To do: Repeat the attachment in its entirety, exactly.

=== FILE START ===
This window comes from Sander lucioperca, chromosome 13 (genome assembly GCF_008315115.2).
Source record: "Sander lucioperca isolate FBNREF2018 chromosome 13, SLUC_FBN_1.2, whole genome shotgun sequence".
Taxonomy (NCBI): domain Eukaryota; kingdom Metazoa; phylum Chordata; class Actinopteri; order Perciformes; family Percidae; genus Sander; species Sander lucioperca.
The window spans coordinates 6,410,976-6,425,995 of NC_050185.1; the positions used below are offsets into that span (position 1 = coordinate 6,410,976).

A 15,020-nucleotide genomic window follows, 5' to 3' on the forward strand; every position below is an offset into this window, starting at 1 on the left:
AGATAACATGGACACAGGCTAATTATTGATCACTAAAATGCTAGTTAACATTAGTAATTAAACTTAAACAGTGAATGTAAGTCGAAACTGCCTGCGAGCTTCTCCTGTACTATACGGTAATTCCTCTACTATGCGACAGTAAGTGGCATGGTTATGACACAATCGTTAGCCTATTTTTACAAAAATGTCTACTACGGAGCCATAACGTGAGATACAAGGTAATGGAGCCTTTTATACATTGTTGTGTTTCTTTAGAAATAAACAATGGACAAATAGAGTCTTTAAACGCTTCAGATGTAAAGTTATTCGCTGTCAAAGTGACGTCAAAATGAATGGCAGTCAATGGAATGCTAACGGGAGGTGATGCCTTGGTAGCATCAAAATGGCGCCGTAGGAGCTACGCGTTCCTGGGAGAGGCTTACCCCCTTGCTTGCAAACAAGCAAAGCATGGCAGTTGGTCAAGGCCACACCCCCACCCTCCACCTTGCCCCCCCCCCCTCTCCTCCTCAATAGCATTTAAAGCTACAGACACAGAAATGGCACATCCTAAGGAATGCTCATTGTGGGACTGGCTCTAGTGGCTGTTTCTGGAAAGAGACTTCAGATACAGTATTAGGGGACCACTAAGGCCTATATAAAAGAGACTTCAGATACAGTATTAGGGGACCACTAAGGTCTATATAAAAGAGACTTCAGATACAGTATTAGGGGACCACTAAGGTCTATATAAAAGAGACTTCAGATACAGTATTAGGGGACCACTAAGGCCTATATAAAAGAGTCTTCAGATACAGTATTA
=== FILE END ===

This window comes from Sander lucioperca, chromosome 13 (genome assembly GCF_008315115.2).
Source record: "Sander lucioperca isolate FBNREF2018 chromosome 13, SLUC_FBN_1.2, whole genome shotgun sequence".
Taxonomy (NCBI): domain Eukaryota; kingdom Metazoa; phylum Chordata; class Actinopteri; order Perciformes; family Percidae; genus Sander; species Sander lucioperca.
The window spans coordinates 6,410,976-6,425,995 of NC_050185.1; the positions used below are offsets into that span (position 1 = coordinate 6,410,976).

A 15,020-nucleotide genomic window follows, 5' to 3' on the forward strand; every position below is an offset into this window, starting at 1 on the left:
AGATAACATGGACACAGGCTAATTATTGATCACTAAAATGCTAGTTAACATTAGTAATTAAACTTAAACAGTGAATGTAAGTCGAAACTGCCTGCGAGCTTCTCCTGTACTATACGGTAATTCCTCTACTATGCGACAGTAAGTGGCATGGTTATGACACAATCGTTAGCCTATTTTTACAAAAATGTCTACTACGGAGCCATAACGTGAGATACAAGGTAATGGAGCCTTTTATACATTGTTGTGTTTCTTTAGAAATAAACAATGGACAAATAGAGTCTTTAAACGCTTCAGATGTAAAGTTATTCGCTGTCAAAGTGACGTCAAAATGAATGGCAGTCAATGGAATGCTAACGGGAGGTGATGCCTTGGTAGCATCAAAATGGCGCCGTAGGAGCTACGCGTTCCTGGGAGAGGCTTACCCCCTTGCTTGCAAACAAGCAAAGCATGGCAGTTGGTCAAGGCCACACCCCCACCCTCCACCTTGCCCCCCCCCCCTCTCCTCCTCAATAGCATTTAAAGCTACAGACACAGAAATGGCACATCCTAAGGAATGCTCATTGTGGGACTGGCTCTAGTGGCTGTTTCTGGAAAGAGACTTCAGATACAGTATTAGGGGACCACTAAGGCCTATATAAAAGAGACTTCAGATACAGTATTAGGGGACCACTAAGGTCTATATAAAAGAGACTTCAGATACAGTATTAGGGGACCACTAAGGTCTATATAAAAGAGACTTCAGATACAGTATTAGGGGACCACTAAGGCCTATATAAAAGAGTCTTCAGATACAGTATTA